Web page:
British troops on patrol

Male residents were targeted in Outtagouna and the hamlets of Karou, Ankoam and Deouteguef. Some were 12 or 13 years old, and one boy was just aged ten. The local doctor, an imam and village elders were among the dead. Women and children were spared, but a few were wounded by stray bullets.

Some victims were dragged out of cars and vans. In Karou, men were lined up over a ditch and shot; in Ankoam they were pursued into the bush and finished off. There was a perfunctory search of the house Ibrahim was in by the attackers before they moved on. He could hear but not see them. After waiting for the shooting to stop, he went outside.

“There were bodies lying in blood, people trying to find their relatives”, he said. “I tried to find my own wife and children. They were not among the bodies, thanks to God, but I found the bodies of a cousin and a nephew – my nephew was young; he was only 17.”

Ibrahim’s wife and four children had fled. He found them the following day hiding in a wadi. The family collected what they could from their homes and left. British troops, part of Minusma, the UN mission to Mali, had arrived in the area by then. But they feared insurgents would come back.

The men seemed almost calm as they were shooting. I saw two of them kill an old man, they knocked him down and then they shot him and walked away.

Ibrahim, a farmer

Speaking near the town of Ansongo, where the family are now staying, Ibrahim, who did not want his full name revealed, remained deeply apprehensive about safety. “We have lost everything”, he said. “But we will stay here for as long as necessary – it is not the time to go back.”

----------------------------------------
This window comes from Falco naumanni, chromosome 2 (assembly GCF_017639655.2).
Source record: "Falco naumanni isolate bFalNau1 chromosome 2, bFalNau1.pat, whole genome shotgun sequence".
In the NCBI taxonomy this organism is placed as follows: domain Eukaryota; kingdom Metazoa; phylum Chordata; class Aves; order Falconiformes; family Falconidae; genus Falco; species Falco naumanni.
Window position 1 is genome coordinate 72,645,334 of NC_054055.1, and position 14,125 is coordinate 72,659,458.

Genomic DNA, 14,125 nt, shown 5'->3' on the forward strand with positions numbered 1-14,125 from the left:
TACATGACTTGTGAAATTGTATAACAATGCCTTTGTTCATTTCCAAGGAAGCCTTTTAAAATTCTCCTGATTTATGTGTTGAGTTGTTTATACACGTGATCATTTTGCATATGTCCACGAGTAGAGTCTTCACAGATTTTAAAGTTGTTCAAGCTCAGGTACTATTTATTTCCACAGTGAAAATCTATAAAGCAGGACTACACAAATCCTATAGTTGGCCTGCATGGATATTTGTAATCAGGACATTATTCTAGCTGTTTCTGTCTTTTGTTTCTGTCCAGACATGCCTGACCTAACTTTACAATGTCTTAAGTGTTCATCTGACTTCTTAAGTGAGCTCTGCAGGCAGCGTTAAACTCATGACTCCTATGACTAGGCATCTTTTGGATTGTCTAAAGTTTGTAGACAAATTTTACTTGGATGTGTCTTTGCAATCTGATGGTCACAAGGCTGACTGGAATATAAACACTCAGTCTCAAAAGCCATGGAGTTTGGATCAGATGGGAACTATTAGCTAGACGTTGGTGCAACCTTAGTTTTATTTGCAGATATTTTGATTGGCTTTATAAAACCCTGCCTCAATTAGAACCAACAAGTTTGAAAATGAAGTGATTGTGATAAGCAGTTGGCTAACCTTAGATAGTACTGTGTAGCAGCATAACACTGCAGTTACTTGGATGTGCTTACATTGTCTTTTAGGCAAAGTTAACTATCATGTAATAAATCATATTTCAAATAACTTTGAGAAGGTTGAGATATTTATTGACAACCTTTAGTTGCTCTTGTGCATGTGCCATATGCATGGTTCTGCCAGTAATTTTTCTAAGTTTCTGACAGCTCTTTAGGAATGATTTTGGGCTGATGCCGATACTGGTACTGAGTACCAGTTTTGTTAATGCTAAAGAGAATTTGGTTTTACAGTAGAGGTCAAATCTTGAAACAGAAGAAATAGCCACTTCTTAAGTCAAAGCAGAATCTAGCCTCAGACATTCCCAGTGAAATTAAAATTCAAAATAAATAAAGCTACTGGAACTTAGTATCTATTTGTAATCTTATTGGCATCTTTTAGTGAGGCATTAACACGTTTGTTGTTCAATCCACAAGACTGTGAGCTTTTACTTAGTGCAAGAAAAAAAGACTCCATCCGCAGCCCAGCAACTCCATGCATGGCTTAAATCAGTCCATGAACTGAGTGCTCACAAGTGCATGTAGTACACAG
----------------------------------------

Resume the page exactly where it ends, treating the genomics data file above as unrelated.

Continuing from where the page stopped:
The cause of the slaughter is not entirely clear. There are reports that it was in retribution for local people informing on the rustling of cattle, a precious commodity, which had led to arrests of some Islamists by Malian forces. There are also claims that residents had failed to observe the harsh version of sharia law the jihadis had imposed.

Ibrahim expressed surprise that the gunmen would want to deprive themselves of the tax income imposed on communities by Islamists and organised criminal gangs. “Everyone knows they got money from people. They got them from shopkeepers in towns and from the farmers in the villages”, he said.

“There is a system for that. Two or three men would come on motorbikes to collect the money. Or they would wait outside for people to bring it to them”, he added. “They must have been very angry to do what they did. There are rumours, but it is not something I want to talk about.”

And members of a large number of armed militias fighting for the Malian government have been accused of theft and abuse too. Malian security forces have also been accused of extra-judicial killings and disappearances of detainees.